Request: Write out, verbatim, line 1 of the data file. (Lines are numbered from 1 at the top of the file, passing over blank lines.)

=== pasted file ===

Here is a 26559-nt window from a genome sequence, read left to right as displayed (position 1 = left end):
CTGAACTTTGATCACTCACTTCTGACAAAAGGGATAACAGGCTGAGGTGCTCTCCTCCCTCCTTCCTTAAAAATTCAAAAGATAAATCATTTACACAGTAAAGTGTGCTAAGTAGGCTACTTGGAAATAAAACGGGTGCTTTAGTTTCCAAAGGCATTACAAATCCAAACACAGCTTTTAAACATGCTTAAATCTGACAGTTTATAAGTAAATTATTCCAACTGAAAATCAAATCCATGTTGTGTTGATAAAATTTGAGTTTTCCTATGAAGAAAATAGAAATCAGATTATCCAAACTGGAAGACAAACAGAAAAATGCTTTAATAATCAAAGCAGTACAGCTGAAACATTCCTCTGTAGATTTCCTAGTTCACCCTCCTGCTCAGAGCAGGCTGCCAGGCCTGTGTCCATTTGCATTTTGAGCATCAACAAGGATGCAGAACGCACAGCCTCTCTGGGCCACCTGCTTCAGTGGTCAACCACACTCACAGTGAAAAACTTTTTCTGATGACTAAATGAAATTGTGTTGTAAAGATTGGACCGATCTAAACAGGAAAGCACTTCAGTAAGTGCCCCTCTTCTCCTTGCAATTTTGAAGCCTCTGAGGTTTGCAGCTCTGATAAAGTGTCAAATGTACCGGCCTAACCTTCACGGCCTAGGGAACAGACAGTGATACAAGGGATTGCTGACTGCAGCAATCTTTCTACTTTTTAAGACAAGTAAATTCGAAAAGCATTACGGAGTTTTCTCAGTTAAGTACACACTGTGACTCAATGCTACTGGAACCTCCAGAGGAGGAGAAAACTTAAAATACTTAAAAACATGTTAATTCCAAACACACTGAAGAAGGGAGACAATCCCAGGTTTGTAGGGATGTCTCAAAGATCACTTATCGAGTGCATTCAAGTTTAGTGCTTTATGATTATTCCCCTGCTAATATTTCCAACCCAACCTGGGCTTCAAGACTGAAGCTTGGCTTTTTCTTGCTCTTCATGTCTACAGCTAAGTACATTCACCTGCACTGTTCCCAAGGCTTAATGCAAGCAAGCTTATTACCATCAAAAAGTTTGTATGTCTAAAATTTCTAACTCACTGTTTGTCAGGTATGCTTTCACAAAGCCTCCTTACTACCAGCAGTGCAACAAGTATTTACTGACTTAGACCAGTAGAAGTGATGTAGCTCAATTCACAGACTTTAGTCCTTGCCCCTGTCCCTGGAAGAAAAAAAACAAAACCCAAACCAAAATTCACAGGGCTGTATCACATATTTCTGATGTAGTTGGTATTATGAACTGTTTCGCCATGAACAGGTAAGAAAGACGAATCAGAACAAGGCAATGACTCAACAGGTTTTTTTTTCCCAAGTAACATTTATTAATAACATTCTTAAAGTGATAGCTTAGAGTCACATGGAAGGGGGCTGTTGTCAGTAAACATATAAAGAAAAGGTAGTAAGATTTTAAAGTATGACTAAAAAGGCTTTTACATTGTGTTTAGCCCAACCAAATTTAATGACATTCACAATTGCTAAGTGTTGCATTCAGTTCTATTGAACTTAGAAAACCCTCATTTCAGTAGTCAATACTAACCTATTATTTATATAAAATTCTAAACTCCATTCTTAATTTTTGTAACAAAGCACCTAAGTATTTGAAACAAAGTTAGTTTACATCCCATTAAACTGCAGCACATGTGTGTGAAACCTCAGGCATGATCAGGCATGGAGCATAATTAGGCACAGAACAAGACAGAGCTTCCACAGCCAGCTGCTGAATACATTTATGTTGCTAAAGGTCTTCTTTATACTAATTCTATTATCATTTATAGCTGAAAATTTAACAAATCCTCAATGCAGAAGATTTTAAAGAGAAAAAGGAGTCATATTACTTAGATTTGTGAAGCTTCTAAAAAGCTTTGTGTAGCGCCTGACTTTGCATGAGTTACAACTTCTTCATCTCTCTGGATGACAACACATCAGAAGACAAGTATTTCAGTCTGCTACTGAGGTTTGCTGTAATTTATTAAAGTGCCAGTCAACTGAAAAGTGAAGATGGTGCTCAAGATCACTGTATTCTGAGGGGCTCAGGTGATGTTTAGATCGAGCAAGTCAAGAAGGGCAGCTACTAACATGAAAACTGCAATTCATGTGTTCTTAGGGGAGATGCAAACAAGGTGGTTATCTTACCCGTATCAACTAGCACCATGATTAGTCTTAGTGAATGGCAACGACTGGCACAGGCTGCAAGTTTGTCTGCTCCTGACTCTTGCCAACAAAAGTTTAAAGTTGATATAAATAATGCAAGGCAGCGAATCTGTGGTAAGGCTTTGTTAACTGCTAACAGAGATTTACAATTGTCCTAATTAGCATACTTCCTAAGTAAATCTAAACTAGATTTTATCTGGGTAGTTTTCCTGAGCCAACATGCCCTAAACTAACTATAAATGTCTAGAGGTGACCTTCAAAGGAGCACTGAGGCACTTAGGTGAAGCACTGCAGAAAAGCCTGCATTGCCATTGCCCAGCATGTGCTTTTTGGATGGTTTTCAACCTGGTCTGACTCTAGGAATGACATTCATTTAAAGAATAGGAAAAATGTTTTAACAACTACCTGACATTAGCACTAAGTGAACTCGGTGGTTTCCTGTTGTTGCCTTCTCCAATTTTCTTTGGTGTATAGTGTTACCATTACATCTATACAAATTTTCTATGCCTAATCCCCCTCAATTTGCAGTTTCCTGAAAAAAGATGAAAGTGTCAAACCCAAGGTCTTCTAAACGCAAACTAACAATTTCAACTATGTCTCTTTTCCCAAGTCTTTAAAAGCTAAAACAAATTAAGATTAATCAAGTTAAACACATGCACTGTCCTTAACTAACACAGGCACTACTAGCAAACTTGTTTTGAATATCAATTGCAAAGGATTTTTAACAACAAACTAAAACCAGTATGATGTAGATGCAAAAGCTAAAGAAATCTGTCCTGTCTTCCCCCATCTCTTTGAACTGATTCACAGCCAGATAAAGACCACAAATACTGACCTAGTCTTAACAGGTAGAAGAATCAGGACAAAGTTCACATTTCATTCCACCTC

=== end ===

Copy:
Here is a 26559-nt window from a genome sequence, read left to right as displayed (position 1 = left end):